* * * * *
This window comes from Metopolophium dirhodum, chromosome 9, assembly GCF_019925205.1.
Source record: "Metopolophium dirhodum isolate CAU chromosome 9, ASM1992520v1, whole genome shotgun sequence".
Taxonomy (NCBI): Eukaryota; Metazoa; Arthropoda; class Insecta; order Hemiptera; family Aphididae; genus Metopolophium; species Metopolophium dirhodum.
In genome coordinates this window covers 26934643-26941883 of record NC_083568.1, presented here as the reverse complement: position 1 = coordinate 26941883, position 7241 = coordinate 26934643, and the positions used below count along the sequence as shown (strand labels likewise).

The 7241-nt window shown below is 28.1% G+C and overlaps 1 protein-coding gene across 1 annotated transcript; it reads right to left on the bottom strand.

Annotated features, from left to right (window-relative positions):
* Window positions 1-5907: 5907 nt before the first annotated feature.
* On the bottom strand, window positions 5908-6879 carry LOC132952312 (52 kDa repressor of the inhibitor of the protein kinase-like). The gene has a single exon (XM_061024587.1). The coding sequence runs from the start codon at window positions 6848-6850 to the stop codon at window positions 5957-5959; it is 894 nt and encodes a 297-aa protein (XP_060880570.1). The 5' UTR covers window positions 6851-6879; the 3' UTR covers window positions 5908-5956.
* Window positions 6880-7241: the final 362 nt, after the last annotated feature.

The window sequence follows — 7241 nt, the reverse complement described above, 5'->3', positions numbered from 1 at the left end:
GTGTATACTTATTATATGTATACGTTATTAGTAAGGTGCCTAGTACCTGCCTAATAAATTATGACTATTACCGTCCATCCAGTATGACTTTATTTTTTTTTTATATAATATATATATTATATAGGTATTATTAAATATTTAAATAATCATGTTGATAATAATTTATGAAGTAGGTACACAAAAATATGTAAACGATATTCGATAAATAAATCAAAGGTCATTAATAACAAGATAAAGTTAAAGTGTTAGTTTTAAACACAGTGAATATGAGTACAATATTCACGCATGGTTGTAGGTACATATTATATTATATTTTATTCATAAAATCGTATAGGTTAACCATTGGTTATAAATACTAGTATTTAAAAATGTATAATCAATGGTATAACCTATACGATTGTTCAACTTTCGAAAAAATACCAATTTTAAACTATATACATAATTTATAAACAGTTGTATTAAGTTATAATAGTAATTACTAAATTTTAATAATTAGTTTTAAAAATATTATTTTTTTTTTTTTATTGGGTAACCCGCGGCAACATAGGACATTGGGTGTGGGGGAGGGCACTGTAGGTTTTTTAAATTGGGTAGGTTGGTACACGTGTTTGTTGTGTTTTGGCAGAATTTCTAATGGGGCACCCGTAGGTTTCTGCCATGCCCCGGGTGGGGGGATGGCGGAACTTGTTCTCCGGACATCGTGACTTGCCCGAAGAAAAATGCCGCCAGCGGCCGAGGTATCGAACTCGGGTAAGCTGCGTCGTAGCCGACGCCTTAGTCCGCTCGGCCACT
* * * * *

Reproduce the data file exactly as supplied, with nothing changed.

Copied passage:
This window comes from Metopolophium dirhodum, chromosome 9, assembly GCF_019925205.1.
Source record: "Metopolophium dirhodum isolate CAU chromosome 9, ASM1992520v1, whole genome shotgun sequence".
Taxonomy (NCBI): Eukaryota; Metazoa; Arthropoda; class Insecta; order Hemiptera; family Aphididae; genus Metopolophium; species Metopolophium dirhodum.
In genome coordinates this window covers 26934643-26941883 of record NC_083568.1, presented here as the reverse complement: position 1 = coordinate 26941883, position 7241 = coordinate 26934643, and the positions used below count along the sequence as shown (strand labels likewise).

The 7241-nt window shown below is 28.1% G+C and overlaps 1 protein-coding gene across 1 annotated transcript; it reads right to left on the bottom strand.

Annotated features, from left to right (window-relative positions):
* Window positions 1-5907: 5907 nt before the first annotated feature.
* On the bottom strand, window positions 5908-6879 carry LOC132952312 (52 kDa repressor of the inhibitor of the protein kinase-like). The gene has a single exon (XM_061024587.1). The coding sequence runs from the start codon at window positions 6848-6850 to the stop codon at window positions 5957-5959; it is 894 nt and encodes a 297-aa protein (XP_060880570.1). The 5' UTR covers window positions 6851-6879; the 3' UTR covers window positions 5908-5956.
* Window positions 6880-7241: the final 362 nt, after the last annotated feature.

The window sequence follows — 7241 nt, the reverse complement described above, 5'->3', positions numbered from 1 at the left end:
GTGTATACTTATTATATGTATACGTTATTAGTAAGGTGCCTAGTACCTGCCTAATAAATTATGACTATTACCGTCCATCCAGTATGACTTTATTTTTTTTTTATATAATATATATATTATATAGGTATTATTAAATATTTAAATAATCATGTTGATAATAATTTATGAAGTAGGTACACAAAAATATGTAAACGATATTCGATAAATAAATCAAAGGTCATTAATAACAAGATAAAGTTAAAGTGTTAGTTTTAAACACAGTGAATATGAGTACAATATTCACGCATGGTTGTAGGTACATATTATATTATATTTTATTCATAAAATCGTATAGGTTAACCATTGGTTATAAATACTAGTATTTAAAAATGTATAATCAATGGTATAACCTATACGATTGTTCAACTTTCGAAAAAATACCAATTTTAAACTATATACATAATTTATAAACAGTTGTATTAAGTTATAATAGTAATTACTAAATTTTAATAATTAGTTTTAAAAATATTATTTTTTTTTTTTTATTGGGTAACCCGCGGCAACATAGGACATTGGGTGTGGGGGAGGGCACTGTAGGTTTTTTAAATTGGGTAGGTTGGTACACGTGTTTGTTGTGTTTTGGCAGAATTTCTAATGGGGCACCCGTAGGTTTCTGCCATGCCCCGGGTGGGGGGATGGCGGAACTTGTTCTCCGGACATCGTGACTTGCCCGAAGAAAAATGCCGCCAGCGGCCGAGGTATCGAACTCGGGTAAGCTGCGTCGTAGCCGACGCCTTAGTCCGCTCGGCCACT